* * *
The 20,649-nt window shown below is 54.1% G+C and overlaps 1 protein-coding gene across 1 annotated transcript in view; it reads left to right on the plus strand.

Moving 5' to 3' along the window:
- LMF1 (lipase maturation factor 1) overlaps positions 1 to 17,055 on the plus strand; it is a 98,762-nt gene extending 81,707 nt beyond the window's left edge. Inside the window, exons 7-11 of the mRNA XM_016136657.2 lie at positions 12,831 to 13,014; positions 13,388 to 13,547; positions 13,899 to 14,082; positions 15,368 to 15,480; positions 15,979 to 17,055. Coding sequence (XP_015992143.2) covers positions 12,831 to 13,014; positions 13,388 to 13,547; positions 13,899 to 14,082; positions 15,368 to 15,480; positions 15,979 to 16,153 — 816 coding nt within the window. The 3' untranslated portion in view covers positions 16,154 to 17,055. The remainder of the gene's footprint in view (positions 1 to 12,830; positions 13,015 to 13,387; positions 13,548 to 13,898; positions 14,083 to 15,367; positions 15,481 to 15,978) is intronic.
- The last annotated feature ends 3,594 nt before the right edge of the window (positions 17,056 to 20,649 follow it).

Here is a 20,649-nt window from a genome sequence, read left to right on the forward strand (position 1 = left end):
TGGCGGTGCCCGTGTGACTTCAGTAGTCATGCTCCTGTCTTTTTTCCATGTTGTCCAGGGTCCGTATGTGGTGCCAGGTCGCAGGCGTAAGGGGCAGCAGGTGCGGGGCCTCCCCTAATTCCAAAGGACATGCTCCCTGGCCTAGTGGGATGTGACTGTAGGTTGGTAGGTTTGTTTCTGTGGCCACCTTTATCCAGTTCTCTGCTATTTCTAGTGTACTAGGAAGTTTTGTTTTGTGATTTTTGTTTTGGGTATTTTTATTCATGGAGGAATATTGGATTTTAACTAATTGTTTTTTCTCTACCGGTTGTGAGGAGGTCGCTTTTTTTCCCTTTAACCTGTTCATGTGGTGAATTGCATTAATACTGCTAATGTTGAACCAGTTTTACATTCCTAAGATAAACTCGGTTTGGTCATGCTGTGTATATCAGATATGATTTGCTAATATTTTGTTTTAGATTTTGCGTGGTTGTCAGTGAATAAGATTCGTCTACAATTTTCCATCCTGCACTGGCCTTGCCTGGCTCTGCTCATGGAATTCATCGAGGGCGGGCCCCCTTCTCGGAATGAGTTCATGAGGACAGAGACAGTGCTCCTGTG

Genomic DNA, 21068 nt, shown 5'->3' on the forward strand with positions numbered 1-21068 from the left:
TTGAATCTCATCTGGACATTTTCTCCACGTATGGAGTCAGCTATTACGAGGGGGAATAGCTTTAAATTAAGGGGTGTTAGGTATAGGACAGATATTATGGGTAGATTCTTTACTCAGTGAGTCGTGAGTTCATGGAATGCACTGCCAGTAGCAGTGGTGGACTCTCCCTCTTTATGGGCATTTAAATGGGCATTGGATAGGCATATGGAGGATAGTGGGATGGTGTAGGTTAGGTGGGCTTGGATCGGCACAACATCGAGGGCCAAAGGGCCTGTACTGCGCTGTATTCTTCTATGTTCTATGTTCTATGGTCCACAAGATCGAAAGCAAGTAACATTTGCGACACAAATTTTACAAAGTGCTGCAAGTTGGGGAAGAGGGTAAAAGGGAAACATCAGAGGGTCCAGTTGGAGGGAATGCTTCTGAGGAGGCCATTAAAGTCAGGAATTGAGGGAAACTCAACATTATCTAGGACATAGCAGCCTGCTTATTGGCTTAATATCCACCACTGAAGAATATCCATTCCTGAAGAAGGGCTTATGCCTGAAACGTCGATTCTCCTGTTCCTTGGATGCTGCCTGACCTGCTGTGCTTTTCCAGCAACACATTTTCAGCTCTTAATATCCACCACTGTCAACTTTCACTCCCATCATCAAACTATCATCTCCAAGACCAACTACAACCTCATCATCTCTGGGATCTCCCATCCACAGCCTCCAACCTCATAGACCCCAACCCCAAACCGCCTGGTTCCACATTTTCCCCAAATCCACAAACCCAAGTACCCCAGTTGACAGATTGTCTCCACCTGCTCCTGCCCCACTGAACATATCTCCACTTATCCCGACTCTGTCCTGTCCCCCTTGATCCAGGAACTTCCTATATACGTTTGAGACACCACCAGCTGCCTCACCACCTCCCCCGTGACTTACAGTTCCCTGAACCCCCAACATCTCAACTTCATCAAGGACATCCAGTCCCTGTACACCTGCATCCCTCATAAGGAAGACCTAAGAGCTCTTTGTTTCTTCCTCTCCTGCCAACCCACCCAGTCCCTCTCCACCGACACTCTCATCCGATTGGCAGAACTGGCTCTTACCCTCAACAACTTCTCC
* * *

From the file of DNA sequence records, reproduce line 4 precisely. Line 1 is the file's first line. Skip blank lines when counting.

- The last annotated feature ends 3,594 nt before the right edge of the window (positions 17,056 to 20,649 follow it).